The city lights looked so beautiful from above. Because it was getting late and the metro was also moving slowly, I decided to get down at Laxmi Nagar metro station and take a bus towards Anand Vihar, the nearest bus stand to my house. I waited for five minutes and then the bus arrived. I got in. I scanned the bus to see four men and a woman inside. I was actually comforted when I saw the woman.

    I actually wished, at that moment, that she would get down after me. But she got down just two minutes after I got in. It wasn’t my lucky day. It was the first time I thought about how crowded buses are actually better than deserted ones. I sat in the front. It was only my third time ever in this bus.

    I was just hoping to get home as soon as possible. Next, I noticed the bus wasn’t on it’s normal route. The driver had taken one wrong turn. Being the shy girl that I am, I stayed quiet assuming it must be a short cut. Just five minutes later, I realised it wasn’t. The bus was approaching a deserted petrol pump. That’s when I decided to ask the bus driver about it.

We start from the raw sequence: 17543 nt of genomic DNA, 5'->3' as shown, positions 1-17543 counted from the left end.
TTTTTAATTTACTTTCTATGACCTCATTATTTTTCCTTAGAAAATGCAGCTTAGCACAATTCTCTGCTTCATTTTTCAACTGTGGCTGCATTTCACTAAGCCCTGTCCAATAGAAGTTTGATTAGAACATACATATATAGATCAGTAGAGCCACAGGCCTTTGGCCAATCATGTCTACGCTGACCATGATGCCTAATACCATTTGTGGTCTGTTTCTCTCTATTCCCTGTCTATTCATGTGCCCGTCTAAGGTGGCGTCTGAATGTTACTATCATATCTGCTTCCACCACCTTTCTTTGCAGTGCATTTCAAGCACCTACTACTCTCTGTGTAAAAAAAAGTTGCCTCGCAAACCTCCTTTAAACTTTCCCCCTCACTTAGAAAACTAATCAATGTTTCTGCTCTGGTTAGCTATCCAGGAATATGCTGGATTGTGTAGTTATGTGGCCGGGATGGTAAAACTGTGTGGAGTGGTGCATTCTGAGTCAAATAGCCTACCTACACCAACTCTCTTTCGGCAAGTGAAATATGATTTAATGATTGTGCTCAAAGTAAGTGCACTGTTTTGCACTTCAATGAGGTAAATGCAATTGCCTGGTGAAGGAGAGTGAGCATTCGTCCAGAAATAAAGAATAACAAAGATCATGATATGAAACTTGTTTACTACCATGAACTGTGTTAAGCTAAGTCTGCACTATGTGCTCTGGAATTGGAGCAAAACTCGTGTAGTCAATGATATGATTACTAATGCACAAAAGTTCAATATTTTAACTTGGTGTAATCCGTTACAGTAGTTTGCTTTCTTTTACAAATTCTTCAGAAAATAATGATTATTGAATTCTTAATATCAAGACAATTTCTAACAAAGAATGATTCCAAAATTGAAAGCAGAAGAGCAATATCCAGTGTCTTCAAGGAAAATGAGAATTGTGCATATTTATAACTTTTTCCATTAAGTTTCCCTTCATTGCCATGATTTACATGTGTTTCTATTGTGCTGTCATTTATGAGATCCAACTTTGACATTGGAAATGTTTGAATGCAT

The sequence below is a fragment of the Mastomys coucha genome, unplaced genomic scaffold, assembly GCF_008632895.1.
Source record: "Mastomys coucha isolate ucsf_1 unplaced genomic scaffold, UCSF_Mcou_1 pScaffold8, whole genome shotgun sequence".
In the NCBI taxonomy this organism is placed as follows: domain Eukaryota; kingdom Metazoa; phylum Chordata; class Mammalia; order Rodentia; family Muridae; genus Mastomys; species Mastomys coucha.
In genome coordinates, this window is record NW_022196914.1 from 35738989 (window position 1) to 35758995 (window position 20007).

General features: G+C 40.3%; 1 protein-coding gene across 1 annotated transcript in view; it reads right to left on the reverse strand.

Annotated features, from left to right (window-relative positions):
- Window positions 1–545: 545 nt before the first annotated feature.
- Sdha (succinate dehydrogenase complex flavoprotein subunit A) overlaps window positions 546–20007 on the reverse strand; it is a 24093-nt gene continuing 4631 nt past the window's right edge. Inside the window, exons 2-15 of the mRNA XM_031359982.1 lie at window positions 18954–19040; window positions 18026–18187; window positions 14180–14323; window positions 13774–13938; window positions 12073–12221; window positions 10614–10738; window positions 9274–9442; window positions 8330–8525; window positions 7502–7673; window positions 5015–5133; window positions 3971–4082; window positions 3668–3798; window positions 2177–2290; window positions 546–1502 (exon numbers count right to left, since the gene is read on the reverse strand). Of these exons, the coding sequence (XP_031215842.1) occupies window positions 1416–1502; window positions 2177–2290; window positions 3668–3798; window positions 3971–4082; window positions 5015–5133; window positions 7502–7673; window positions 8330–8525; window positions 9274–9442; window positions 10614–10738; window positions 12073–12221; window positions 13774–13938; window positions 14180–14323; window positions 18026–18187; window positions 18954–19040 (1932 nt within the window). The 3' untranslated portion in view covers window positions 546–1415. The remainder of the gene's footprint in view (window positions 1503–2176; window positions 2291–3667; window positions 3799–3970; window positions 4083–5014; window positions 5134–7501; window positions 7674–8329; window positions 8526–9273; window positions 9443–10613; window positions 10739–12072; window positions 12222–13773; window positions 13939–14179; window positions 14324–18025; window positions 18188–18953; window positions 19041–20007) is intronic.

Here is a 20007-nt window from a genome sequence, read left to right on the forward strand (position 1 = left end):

I got up and started walking towards the driver when I felt someone’s hands grab me from behind, one hand on my mouth and the other on my stomach. I can’t describe what I felt at that time. It was something I had feared more than death, like all other girls. Except, it was my time.

    I tried to fight back. I did. Only everything I did couldn’t make a difference. Those men were like huge monsters and I was too little to hurt them. I couldn’t even hurt one, even a little bit. It’s one of the things I regret about that night. I wanted to hurt them so much. They took their turns and got done with me. Then they left me at that place. They threw my bag outside, after they did me. I was too hurt to move. I didn’t feel like doing anything. But I fought that feeling, gathered myself and opened my bag. I took my phone and called home. I couldn’t speak but I knew they could hear me crying. I didn’t even know where I was to tell them. I don’t know how they found out, but they did and came to get me.